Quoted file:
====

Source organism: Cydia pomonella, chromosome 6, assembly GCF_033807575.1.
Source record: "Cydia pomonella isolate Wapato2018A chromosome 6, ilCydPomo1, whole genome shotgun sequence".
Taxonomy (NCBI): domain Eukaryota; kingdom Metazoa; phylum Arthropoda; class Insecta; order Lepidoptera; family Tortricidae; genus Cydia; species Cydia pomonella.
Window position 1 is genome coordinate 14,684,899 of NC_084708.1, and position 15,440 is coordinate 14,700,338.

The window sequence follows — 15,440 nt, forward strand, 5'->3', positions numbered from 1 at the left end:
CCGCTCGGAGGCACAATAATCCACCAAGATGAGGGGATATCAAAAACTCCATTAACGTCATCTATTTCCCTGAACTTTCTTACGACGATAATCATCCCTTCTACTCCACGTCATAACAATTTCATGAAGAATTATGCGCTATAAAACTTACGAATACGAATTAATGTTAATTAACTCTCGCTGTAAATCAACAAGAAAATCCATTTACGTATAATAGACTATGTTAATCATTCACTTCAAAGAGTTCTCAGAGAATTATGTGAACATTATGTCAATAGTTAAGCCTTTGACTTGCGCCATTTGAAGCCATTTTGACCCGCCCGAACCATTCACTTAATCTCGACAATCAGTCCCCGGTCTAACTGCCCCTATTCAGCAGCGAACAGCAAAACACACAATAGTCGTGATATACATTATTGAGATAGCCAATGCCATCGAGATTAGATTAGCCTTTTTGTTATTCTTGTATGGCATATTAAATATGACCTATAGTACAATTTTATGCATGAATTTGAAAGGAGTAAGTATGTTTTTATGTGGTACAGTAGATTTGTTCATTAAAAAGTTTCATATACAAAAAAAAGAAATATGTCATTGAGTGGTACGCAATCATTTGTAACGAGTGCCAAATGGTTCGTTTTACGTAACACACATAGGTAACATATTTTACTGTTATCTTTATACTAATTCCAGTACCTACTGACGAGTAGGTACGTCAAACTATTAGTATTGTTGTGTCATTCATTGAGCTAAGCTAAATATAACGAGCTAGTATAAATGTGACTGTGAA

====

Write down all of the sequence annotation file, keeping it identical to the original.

Source organism: Cydia pomonella, chromosome 6, assembly GCF_033807575.1.
Source record: "Cydia pomonella isolate Wapato2018A chromosome 6, ilCydPomo1, whole genome shotgun sequence".
Taxonomy (NCBI): domain Eukaryota; kingdom Metazoa; phylum Arthropoda; class Insecta; order Lepidoptera; family Tortricidae; genus Cydia; species Cydia pomonella.
Window position 1 is genome coordinate 14,684,899 of NC_084708.1, and position 15,440 is coordinate 14,700,338.

The window sequence follows — 15,440 nt, forward strand, 5'->3', positions numbered from 1 at the left end:
CCGCTCGGAGGCACAATAATCCACCAAGATGAGGGGATATCAAAAACTCCATTAACGTCATCTATTTCCCTGAACTTTCTTACGACGATAATCATCCCTTCTACTCCACGTCATAACAATTTCATGAAGAATTATGCGCTATAAAACTTACGAATACGAATTAATGTTAATTAACTCTCGCTGTAAATCAACAAGAAAATCCATTTACGTATAATAGACTATGTTAATCATTCACTTCAAAGAGTTCTCAGAGAATTATGTGAACATTATGTCAATAGTTAAGCCTTTGACTTGCGCCATTTGAAGCCATTTTGACCCGCCCGAACCATTCACTTAATCTCGACAATCAGTCCCCGGTCTAACTGCCCCTATTCAGCAGCGAACAGCAAAACACACAATAGTCGTGATATACATTATTGAGATAGCCAATGCCATCGAGATTAGATTAGCCTTTTTGTTATTCTTGTATGGCATATTAAATATGACCTATAGTACAATTTTATGCATGAATTTGAAAGGAGTAAGTATGTTTTTATGTGGTACAGTAGATTTGTTCATTAAAAAGTTTCATATACAAAAAAAAGAAATATGTCATTGAGTGGTACGCAATCATTTGTAACGAGTGCCAAATGGTTCGTTTTACGTAACACACATAGGTAACATATTTTACTGTTATCTTTATACTAATTCCAGTACCTACTGACGAGTAGGTACGTCAAACTATTAGTATTGTTGTGTCATTCATTGAGCTAAGCTAAATATAACGAGCTAGTATAAATGTGACTGTGAA